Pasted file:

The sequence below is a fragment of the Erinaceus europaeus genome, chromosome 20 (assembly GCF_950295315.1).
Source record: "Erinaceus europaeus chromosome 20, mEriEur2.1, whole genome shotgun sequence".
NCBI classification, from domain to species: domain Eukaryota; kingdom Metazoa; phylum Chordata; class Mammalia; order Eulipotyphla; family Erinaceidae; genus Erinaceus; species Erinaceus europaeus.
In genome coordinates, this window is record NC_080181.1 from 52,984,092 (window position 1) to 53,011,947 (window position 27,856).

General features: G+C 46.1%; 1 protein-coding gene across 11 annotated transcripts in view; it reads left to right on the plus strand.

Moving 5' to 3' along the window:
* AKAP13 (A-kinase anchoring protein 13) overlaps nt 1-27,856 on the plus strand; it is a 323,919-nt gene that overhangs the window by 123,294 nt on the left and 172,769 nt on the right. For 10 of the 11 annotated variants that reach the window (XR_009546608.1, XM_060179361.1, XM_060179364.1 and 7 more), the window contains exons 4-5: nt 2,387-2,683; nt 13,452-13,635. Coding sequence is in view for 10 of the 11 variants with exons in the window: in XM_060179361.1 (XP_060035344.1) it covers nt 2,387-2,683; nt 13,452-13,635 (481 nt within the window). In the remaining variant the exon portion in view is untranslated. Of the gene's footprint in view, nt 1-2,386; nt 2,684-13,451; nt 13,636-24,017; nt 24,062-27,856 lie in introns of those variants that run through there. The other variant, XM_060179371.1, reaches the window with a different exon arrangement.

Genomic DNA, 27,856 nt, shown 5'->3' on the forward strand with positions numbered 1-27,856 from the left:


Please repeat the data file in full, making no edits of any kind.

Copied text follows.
The sequence below is a fragment of the Erinaceus europaeus genome, chromosome 20 (assembly GCF_950295315.1).
Source record: "Erinaceus europaeus chromosome 20, mEriEur2.1, whole genome shotgun sequence".
NCBI classification, from domain to species: domain Eukaryota; kingdom Metazoa; phylum Chordata; class Mammalia; order Eulipotyphla; family Erinaceidae; genus Erinaceus; species Erinaceus europaeus.
In genome coordinates, this window is record NC_080181.1 from 52,984,092 (window position 1) to 53,011,947 (window position 27,856).

General features: G+C 46.1%; 1 protein-coding gene across 11 annotated transcripts in view; it reads left to right on the plus strand.

Moving 5' to 3' along the window:
* AKAP13 (A-kinase anchoring protein 13) overlaps nt 1-27,856 on the plus strand; it is a 323,919-nt gene that overhangs the window by 123,294 nt on the left and 172,769 nt on the right. For 10 of the 11 annotated variants that reach the window (XR_009546608.1, XM_060179361.1, XM_060179364.1 and 7 more), the window contains exons 4-5: nt 2,387-2,683; nt 13,452-13,635. Coding sequence is in view for 10 of the 11 variants with exons in the window: in XM_060179361.1 (XP_060035344.1) it covers nt 2,387-2,683; nt 13,452-13,635 (481 nt within the window). In the remaining variant the exon portion in view is untranslated. Of the gene's footprint in view, nt 1-2,386; nt 2,684-13,451; nt 13,636-24,017; nt 24,062-27,856 lie in introns of those variants that run through there. The other variant, XM_060179371.1, reaches the window with a different exon arrangement.

Genomic DNA, 27,856 nt, shown 5'->3' on the forward strand with positions numbered 1-27,856 from the left: